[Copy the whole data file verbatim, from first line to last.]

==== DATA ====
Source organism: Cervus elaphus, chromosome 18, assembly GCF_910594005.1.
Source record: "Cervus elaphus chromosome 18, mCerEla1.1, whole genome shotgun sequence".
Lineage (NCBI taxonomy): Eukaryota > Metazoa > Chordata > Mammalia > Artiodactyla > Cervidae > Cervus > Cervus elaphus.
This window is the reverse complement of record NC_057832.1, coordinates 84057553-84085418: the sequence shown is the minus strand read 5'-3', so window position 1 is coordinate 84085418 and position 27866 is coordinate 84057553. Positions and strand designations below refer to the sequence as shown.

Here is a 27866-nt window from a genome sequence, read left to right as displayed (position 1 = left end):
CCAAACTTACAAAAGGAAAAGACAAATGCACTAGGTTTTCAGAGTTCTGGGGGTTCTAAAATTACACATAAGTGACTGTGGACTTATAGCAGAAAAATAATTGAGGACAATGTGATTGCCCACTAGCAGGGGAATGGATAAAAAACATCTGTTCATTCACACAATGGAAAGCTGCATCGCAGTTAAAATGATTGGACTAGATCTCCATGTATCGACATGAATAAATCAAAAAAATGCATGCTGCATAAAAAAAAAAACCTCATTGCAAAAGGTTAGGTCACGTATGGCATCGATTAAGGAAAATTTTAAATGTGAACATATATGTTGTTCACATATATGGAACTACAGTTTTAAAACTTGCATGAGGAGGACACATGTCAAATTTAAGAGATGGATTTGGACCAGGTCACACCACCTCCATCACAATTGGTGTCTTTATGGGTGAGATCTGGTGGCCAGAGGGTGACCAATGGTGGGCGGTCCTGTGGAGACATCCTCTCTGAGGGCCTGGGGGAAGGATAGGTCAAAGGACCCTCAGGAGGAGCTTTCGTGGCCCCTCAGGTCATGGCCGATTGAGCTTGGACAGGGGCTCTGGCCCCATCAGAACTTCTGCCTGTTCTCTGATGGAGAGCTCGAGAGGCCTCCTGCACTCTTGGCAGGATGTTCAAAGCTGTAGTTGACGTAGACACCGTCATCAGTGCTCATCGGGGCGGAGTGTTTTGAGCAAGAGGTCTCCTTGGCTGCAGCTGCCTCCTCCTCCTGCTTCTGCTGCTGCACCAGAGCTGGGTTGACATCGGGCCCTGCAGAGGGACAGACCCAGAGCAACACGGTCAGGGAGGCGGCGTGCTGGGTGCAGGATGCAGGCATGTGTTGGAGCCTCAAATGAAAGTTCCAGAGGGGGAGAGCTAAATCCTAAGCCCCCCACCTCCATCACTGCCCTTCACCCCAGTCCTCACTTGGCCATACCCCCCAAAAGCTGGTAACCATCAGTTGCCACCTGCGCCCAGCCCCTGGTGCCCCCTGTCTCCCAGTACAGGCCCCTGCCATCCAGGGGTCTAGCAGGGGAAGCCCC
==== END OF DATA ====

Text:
Source organism: Cervus elaphus, chromosome 18, assembly GCF_910594005.1.
Source record: "Cervus elaphus chromosome 18, mCerEla1.1, whole genome shotgun sequence".
Lineage (NCBI taxonomy): Eukaryota > Metazoa > Chordata > Mammalia > Artiodactyla > Cervidae > Cervus > Cervus elaphus.
This window is the reverse complement of record NC_057832.1, coordinates 84057553-84085418: the sequence shown is the minus strand read 5'-3', so window position 1 is coordinate 84085418 and position 27866 is coordinate 84057553. Positions and strand designations below refer to the sequence as shown.

Here is a 27866-nt window from a genome sequence, read left to right as displayed (position 1 = left end):
CCAAACTTACAAAAGGAAAAGACAAATGCACTAGGTTTTCAGAGTTCTGGGGGTTCTAAAATTACACATAAGTGACTGTGGACTTATAGCAGAAAAATAATTGAGGACAATGTGATTGCCCACTAGCAGGGGAATGGATAAAAAACATCTGTTCATTCACACAATGGAAAGCTGCATCGCAGTTAAAATGATTGGACTAGATCTCCATGTATCGACATGAATAAATCAAAAAAATGCATGCTGCATAAAAAAAAAAACCTCATTGCAAAAGGTTAGGTCACGTATGGCATCGATTAAGGAAAATTTTAAATGTGAACATATATGTTGTTCACATATATGGAACTACAGTTTTAAAACTTGCATGAGGAGGACACATGTCAAATTTAAGAGATGGATTTGGACCAGGTCACACCACCTCCATCACAATTGGTGTCTTTATGGGTGAGATCTGGTGGCCAGAGGGTGACCAATGGTGGGCGGTCCTGTGGAGACATCCTCTCTGAGGGCCTGGGGGAAGGATAGGTCAAAGGACCCTCAGGAGGAGCTTTCGTGGCCCCTCAGGTCATGGCCGATTGAGCTTGGACAGGGGCTCTGGCCCCATCAGAACTTCTGCCTGTTCTCTGATGGAGAGCTCGAGAGGCCTCCTGCACTCTTGGCAGGATGTTCAAAGCTGTAGTTGACGTAGACACCGTCATCAGTGCTCATCGGGGCGGAGTGTTTTGAGCAAGAGGTCTCCTTGGCTGCAGCTGCCTCCTCCTCCTGCTTCTGCTGCTGCACCAGAGCTGGGTTGACATCGGGCCCTGCAGAGGGACAGACCCAGAGCAACACGGTCAGGGAGGCGGCGTGCTGGGTGCAGGATGCAGGCATGTGTTGGAGCCTCAAATGAAAGTTCCAGAGGGGGAGAGCTAAATCCTAAGCCCCCCACCTCCATCACTGCCCTTCACCCCAGTCCTCACTTGGCCATACCCCCCAAAAGCTGGTAACCATCAGTTGCCACCTGCGCCCAGCCCCTGGTGCCCCCTGTCTCCCAGTACAGGCCCCTGCCATCCAGGGGTCTAGCAGGGGAAGCCCC